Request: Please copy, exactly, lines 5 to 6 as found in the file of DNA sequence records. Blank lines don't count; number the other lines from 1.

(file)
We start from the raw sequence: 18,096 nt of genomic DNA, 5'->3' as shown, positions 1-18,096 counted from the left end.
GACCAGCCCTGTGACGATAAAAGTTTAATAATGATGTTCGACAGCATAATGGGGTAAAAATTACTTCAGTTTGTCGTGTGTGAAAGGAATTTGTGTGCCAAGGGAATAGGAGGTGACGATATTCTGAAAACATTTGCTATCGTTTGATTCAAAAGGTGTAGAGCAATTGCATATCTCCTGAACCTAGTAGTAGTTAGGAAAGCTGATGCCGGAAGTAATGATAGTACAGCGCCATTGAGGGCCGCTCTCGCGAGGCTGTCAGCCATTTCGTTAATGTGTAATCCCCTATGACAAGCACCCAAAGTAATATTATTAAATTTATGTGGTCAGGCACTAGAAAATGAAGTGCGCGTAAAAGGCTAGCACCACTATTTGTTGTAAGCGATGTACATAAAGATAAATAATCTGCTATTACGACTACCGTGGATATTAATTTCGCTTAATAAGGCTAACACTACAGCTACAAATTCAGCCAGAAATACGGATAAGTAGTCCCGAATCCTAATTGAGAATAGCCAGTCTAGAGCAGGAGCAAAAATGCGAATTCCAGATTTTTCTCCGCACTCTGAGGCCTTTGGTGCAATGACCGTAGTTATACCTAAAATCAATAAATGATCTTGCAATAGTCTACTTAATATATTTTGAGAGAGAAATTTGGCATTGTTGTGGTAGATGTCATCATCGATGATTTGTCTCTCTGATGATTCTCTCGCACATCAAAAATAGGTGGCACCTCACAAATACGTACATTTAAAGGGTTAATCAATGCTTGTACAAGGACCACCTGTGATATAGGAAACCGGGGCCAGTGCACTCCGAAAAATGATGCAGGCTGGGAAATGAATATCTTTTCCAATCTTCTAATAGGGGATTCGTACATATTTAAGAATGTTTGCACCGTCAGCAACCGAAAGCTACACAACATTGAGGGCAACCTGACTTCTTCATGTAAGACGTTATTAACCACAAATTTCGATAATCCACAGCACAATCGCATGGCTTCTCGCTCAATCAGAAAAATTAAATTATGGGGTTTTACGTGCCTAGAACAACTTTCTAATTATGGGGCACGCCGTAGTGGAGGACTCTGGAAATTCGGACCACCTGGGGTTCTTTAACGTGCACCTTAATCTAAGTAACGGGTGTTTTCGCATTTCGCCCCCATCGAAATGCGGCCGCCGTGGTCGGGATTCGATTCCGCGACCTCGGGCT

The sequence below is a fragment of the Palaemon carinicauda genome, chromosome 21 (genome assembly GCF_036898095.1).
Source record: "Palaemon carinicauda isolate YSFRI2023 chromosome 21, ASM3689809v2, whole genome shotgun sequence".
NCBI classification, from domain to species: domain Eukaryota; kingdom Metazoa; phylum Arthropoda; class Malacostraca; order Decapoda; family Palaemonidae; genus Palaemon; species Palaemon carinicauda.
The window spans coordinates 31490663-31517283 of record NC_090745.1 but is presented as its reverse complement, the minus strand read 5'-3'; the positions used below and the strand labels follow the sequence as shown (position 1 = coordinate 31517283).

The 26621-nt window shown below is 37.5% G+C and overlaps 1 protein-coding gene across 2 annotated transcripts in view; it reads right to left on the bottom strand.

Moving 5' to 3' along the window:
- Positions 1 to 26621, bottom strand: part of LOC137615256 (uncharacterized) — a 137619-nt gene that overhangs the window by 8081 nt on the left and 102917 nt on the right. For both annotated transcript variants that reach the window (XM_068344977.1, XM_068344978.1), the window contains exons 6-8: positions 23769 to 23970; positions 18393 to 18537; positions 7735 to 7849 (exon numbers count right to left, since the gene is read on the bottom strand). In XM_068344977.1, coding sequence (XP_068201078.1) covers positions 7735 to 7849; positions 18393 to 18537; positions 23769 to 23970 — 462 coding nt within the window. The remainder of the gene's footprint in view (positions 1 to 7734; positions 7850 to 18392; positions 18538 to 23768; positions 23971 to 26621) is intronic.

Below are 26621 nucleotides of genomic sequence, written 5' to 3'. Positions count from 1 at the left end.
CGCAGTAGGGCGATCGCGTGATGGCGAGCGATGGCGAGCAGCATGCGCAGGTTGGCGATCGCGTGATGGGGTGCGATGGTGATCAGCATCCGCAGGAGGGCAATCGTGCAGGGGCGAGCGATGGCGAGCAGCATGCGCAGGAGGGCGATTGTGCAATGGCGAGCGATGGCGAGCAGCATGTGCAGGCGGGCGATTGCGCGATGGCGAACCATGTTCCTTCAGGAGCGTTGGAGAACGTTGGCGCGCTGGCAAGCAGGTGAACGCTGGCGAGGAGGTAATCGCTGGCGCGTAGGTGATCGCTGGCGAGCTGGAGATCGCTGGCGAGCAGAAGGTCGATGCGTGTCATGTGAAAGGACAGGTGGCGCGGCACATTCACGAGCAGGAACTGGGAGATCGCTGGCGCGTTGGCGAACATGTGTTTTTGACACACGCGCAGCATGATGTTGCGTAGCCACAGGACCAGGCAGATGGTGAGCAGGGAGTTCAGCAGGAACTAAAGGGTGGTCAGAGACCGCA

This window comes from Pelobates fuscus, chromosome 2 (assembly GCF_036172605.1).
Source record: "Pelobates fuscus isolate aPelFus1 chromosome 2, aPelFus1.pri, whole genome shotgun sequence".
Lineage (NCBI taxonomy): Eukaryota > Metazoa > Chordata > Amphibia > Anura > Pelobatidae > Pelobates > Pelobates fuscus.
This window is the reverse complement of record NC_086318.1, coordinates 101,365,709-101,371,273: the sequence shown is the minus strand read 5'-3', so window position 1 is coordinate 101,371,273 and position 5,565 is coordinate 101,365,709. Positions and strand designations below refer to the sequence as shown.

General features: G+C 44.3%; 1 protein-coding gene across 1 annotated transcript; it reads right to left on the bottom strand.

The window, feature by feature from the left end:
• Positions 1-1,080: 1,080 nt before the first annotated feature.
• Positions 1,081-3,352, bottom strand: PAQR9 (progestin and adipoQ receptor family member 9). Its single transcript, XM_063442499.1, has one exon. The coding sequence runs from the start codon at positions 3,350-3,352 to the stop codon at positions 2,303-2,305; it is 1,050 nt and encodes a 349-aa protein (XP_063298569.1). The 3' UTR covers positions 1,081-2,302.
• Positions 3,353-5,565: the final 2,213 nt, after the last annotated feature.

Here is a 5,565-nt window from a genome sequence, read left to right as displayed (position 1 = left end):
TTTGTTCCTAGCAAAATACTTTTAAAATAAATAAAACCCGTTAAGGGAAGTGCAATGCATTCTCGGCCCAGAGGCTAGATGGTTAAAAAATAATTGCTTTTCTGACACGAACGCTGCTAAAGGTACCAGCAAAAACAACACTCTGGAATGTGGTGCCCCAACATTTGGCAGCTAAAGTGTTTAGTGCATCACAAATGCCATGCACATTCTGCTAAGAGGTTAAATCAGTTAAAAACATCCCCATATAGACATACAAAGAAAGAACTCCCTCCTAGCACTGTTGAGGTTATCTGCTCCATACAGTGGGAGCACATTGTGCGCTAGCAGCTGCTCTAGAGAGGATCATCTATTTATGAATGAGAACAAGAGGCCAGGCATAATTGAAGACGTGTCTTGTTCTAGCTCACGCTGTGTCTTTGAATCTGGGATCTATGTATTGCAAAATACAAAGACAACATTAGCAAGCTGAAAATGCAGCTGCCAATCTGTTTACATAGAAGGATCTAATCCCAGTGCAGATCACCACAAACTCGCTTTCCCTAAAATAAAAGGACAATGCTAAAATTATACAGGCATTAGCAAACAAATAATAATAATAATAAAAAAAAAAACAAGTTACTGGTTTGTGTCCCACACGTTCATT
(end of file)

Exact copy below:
NCBI classification, from domain to species: domain Eukaryota; kingdom Metazoa; phylum Arthropoda; class Malacostraca; order Decapoda; family Palaemonidae; genus Palaemon; species Palaemon carinicauda.
The window spans coordinates 31490663-31517283 of record NC_090745.1 but is presented as its reverse complement, the minus strand read 5'-3'; the positions used below and the strand labels follow the sequence as shown (position 1 = coordinate 31517283).